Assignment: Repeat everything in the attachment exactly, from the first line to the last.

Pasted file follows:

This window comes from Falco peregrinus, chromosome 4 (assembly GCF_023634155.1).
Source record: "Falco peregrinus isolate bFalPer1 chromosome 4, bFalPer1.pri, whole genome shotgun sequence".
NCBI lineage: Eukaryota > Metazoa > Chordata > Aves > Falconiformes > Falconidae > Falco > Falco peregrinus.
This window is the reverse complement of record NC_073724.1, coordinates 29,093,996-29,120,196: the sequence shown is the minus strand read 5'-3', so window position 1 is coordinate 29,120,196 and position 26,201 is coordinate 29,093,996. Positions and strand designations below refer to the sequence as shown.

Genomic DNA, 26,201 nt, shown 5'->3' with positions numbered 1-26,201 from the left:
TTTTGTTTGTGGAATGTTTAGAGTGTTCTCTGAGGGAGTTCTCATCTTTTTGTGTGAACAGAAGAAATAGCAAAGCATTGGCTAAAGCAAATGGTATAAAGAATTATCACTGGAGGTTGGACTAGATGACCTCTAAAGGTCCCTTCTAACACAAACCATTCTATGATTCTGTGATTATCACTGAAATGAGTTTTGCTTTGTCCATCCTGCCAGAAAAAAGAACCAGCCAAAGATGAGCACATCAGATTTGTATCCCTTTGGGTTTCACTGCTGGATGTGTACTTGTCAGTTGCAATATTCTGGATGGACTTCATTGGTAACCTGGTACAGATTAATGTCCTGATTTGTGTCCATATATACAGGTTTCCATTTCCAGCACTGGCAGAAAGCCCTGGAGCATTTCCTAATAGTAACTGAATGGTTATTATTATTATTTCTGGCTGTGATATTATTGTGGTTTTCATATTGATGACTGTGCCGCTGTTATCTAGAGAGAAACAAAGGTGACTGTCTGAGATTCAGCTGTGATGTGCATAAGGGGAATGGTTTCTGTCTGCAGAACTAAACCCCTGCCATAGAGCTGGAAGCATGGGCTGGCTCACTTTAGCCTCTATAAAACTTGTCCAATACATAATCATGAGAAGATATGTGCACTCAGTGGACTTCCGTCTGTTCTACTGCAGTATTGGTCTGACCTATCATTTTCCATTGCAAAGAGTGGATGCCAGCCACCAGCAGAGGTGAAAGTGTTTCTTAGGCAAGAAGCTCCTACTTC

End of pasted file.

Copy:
This window comes from Falco peregrinus, chromosome 4 (assembly GCF_023634155.1).
Source record: "Falco peregrinus isolate bFalPer1 chromosome 4, bFalPer1.pri, whole genome shotgun sequence".
NCBI lineage: Eukaryota > Metazoa > Chordata > Aves > Falconiformes > Falconidae > Falco > Falco peregrinus.
This window is the reverse complement of record NC_073724.1, coordinates 29,093,996-29,120,196: the sequence shown is the minus strand read 5'-3', so window position 1 is coordinate 29,120,196 and position 26,201 is coordinate 29,093,996. Positions and strand designations below refer to the sequence as shown.

Genomic DNA, 26,201 nt, shown 5'->3' with positions numbered 1-26,201 from the left:
TTTTGTTTGTGGAATGTTTAGAGTGTTCTCTGAGGGAGTTCTCATCTTTTTGTGTGAACAGAAGAAATAGCAAAGCATTGGCTAAAGCAAATGGTATAAAGAATTATCACTGGAGGTTGGACTAGATGACCTCTAAAGGTCCCTTCTAACACAAACCATTCTATGATTCTGTGATTATCACTGAAATGAGTTTTGCTTTGTCCATCCTGCCAGAAAAAAGAACCAGCCAAAGATGAGCACATCAGATTTGTATCCCTTTGGGTTTCACTGCTGGATGTGTACTTGTCAGTTGCAATATTCTGGATGGACTTCATTGGTAACCTGGTACAGATTAATGTCCTGATTTGTGTCCATATATACAGGTTTCCATTTCCAGCACTGGCAGAAAGCCCTGGAGCATTTCCTAATAGTAACTGAATGGTTATTATTATTATTTCTGGCTGTGATATTATTGTGGTTTTCATATTGATGACTGTGCCGCTGTTATCTAGAGAGAAACAAAGGTGACTGTCTGAGATTCAGCTGTGATGTGCATAAGGGGAATGGTTTCTGTCTGCAGAACTAAACCCCTGCCATAGAGCTGGAAGCATGGGCTGGCTCACTTTAGCCTCTATAAAACTTGTCCAATACATAATCATGAGAAGATATGTGCACTCAGTGGACTTCCGTCTGTTCTACTGCAGTATTGGTCTGACCTATCATTTTCCATTGCAAAGAGTGGATGCCAGCCACCAGCAGAGGTGAAAGTGTTTCTTAGGCAAGAAGCTCCTACTTC